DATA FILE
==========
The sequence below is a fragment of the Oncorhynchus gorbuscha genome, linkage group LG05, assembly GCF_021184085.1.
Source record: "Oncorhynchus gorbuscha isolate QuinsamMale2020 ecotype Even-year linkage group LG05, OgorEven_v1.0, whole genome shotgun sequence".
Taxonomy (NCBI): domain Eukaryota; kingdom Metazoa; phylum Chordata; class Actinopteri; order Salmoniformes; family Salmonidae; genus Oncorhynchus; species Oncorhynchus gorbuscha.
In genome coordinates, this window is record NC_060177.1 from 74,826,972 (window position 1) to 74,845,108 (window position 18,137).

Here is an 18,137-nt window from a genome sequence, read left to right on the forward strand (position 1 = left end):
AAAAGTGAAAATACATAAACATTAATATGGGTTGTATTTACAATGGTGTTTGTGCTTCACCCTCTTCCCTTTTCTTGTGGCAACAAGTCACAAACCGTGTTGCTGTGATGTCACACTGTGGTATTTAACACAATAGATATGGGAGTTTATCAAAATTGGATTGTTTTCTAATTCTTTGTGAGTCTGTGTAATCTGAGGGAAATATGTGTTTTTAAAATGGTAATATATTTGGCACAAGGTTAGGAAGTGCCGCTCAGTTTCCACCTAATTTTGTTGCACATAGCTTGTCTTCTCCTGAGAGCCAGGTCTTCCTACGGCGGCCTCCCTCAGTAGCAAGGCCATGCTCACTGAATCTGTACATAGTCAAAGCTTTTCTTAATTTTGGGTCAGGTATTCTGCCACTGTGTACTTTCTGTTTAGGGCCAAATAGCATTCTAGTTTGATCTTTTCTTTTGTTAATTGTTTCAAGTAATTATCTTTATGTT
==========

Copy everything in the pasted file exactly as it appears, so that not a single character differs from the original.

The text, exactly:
The sequence below is a fragment of the Oncorhynchus gorbuscha genome, linkage group LG05, assembly GCF_021184085.1.
Source record: "Oncorhynchus gorbuscha isolate QuinsamMale2020 ecotype Even-year linkage group LG05, OgorEven_v1.0, whole genome shotgun sequence".
Taxonomy (NCBI): domain Eukaryota; kingdom Metazoa; phylum Chordata; class Actinopteri; order Salmoniformes; family Salmonidae; genus Oncorhynchus; species Oncorhynchus gorbuscha.
In genome coordinates, this window is record NC_060177.1 from 74,826,972 (window position 1) to 74,845,108 (window position 18,137).

Here is an 18,137-nt window from a genome sequence, read left to right on the forward strand (position 1 = left end):
AAAAGTGAAAATACATAAACATTAATATGGGTTGTATTTACAATGGTGTTTGTGCTTCACCCTCTTCCCTTTTCTTGTGGCAACAAGTCACAAACCGTGTTGCTGTGATGTCACACTGTGGTATTTAACACAATAGATATGGGAGTTTATCAAAATTGGATTGTTTTCTAATTCTTTGTGAGTCTGTGTAATCTGAGGGAAATATGTGTTTTTAAAATGGTAATATATTTGGCACAAGGTTAGGAAGTGCCGCTCAGTTTCCACCTAATTTTGTTGCACATAGCTTGTCTTCTCCTGAGAGCCAGGTCTTCCTACGGCGGCCTCCCTCAGTAGCAAGGCCATGCTCACTGAATCTGTACATAGTCAAAGCTTTTCTTAATTTTGGGTCAGGTATTCTGCCACTGTGTACTTTCTGTTTAGGGCCAAATAGCATTCTAGTTTGATCTTTTCTTTTGTTAATTGTTTCAAGTAATTATCTTTATGTT